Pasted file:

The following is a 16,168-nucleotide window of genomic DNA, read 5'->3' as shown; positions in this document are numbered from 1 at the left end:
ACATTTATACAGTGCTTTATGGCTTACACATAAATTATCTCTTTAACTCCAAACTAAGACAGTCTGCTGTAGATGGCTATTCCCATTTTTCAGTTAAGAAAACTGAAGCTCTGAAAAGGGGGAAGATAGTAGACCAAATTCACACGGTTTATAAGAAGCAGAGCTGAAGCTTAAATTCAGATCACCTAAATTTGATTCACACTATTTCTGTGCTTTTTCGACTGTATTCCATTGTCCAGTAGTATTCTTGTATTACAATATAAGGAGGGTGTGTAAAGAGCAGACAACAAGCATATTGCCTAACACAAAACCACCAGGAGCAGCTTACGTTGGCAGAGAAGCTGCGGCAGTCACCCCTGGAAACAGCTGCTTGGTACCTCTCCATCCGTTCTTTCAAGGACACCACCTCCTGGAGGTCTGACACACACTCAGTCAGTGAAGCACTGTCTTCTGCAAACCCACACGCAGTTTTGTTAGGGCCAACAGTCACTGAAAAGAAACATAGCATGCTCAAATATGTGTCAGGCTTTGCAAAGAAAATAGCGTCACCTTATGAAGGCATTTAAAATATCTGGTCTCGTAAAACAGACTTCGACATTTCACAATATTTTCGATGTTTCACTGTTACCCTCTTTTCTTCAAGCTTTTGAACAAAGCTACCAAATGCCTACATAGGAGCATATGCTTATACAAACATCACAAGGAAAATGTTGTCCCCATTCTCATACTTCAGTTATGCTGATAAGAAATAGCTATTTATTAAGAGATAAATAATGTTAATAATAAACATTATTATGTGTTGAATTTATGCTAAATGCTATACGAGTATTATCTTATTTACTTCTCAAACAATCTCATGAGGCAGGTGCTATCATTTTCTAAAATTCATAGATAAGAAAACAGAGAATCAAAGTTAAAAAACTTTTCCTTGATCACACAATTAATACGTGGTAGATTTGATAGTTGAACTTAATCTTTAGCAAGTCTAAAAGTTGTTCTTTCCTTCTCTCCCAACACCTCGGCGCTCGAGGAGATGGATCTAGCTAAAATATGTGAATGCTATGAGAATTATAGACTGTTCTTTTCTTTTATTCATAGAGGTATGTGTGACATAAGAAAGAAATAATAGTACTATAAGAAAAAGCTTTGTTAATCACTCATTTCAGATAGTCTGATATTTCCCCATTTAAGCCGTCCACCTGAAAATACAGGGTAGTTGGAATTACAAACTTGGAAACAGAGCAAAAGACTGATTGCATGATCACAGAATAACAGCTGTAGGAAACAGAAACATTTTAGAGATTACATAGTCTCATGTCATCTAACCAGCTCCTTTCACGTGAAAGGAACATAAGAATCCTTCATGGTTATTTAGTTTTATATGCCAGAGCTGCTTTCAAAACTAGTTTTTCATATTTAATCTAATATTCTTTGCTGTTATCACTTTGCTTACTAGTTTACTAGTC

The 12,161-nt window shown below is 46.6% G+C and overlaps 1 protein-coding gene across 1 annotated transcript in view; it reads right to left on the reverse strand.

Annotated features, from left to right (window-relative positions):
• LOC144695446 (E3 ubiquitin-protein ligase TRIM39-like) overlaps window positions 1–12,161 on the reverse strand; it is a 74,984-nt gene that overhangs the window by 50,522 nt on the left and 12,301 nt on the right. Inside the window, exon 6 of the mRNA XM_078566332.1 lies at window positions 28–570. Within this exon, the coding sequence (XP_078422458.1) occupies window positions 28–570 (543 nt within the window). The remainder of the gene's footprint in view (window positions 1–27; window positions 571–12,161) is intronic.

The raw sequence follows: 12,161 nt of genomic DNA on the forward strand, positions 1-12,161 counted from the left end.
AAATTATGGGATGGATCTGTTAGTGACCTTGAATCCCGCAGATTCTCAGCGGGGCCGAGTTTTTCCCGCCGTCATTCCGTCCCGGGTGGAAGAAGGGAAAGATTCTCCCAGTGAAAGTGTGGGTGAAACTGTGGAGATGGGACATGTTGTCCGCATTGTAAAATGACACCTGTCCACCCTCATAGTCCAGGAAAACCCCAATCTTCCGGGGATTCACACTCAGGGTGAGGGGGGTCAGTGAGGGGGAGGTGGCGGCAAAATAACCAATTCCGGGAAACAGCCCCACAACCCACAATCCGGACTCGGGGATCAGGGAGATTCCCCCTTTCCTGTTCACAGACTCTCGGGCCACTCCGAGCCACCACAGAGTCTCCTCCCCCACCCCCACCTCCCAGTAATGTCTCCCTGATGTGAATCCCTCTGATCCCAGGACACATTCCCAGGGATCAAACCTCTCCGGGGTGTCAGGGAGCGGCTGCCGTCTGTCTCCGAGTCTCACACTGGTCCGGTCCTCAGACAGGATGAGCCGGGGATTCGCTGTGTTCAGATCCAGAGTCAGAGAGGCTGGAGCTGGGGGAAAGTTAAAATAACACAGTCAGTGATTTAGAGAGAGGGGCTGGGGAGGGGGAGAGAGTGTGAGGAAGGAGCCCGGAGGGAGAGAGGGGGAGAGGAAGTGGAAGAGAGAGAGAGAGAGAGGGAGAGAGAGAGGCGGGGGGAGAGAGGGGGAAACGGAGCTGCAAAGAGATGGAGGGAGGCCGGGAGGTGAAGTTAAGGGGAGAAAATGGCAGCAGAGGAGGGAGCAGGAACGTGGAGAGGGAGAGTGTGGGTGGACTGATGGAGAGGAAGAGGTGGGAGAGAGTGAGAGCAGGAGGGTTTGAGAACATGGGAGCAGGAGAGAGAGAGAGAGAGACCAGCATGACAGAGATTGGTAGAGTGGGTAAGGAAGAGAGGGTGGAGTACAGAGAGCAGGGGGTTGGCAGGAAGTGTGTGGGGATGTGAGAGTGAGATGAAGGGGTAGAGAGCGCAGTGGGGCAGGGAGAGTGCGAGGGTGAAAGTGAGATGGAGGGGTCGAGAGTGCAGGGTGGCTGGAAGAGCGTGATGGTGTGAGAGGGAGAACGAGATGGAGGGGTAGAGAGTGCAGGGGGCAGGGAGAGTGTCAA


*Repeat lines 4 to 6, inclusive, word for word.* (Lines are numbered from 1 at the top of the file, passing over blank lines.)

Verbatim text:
Annotated features, from left to right (window-relative positions):
• LOC144695446 (E3 ubiquitin-protein ligase TRIM39-like) overlaps window positions 1–12,161 on the reverse strand; it is a 74,984-nt gene that overhangs the window by 50,522 nt on the left and 12,301 nt on the right. Inside the window, exon 6 of the mRNA XM_078566332.1 lies at window positions 28–570. Within this exon, the coding sequence (XP_078422458.1) occupies window positions 28–570 (543 nt within the window). The remainder of the gene's footprint in view (window positions 1–27; window positions 571–12,161) is intronic.

The raw sequence follows: 12,161 nt of genomic DNA on the forward strand, positions 1-12,161 counted from the left end.